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Law and Order San Diego: Teen Court Metes Out Restorative Justice

NCJ Number
Community Youth Development Journal Dated: Fall 2005 Pages: 77-89
Kara Williams; Kari Herzog; Vivian Reznik M.D.; Heather Dugdale Esq.; Aletta Cooke; Armando Manteco
Date Published
13 pages
This article describes the San Diego Teen Court Program, which offers an alternative to the formal juvenile justice system for minor juvenile offenders.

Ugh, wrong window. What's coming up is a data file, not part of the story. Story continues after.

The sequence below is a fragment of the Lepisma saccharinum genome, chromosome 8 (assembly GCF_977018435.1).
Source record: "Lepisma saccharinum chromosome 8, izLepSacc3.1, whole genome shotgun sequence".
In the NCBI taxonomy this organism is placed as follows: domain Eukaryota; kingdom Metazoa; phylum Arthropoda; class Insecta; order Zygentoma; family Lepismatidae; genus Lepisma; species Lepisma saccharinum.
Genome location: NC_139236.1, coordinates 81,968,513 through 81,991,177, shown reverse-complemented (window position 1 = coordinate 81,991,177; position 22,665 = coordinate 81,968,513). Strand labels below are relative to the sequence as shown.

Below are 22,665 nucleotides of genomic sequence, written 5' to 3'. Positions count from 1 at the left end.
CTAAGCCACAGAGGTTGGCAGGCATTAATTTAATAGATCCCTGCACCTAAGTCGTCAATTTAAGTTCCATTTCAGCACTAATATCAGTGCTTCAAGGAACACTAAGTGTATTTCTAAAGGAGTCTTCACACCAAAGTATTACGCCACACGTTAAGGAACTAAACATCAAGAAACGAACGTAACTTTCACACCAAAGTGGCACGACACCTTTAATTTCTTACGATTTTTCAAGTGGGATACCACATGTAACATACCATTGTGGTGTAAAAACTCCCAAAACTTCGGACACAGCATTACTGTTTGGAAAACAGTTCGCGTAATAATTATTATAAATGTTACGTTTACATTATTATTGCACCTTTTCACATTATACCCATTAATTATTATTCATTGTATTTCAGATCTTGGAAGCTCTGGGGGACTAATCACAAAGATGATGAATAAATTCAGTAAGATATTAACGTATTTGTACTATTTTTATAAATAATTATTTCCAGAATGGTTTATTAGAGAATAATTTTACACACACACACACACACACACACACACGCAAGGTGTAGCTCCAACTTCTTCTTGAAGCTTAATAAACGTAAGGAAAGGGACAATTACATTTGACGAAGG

Since September 2001, the San Diego Teen Court has sentenced over 250 juvenile offenders and has trained more than 4,300 high school students in restorative justice practices. Based on a restorative justice model that focuses on repairing harms caused by the offenses, the teen court utilizes trained volunteers from local high schools to serve as jurors, bailiffs, attorneys, and clerks for juvenile sentencing hearings. The training teaches volunteers about the juvenile justice system and the principles of restorative justice. Once trained, volunteers serve in hearing sessions where they impose binding sentences on juvenile offenders. Sentencing options include letters of apology, workshops related to the offense, community service, curfews, and teen court jury duty. The court process is entirely youth-led with the exception of an adult judge who provides supervision. Following the sentencing, the offenders and their guardians meet with an adult caseworker who provides instructions and deadlines regarding the fulfillment of the sentence. Offenders who successfully complete their sentences within 90 days have their files closed by the San Diego Police Department. Offenders who fail to complete their sentences are referred back to the police department or juvenile court. Research has indicated that teen courts are more effective at reducing recidivism and increasing pro-social behaviors in comparison to the formal juvenile justice system. Additionally, the positive impact of teen courts extends beyond the juvenile offenders to the many youth volunteers who learn valuable lessons about restorative justice and community activism. The article contains a textbox that relays the teen court experience of a 16-year-old petty thief. Tables, references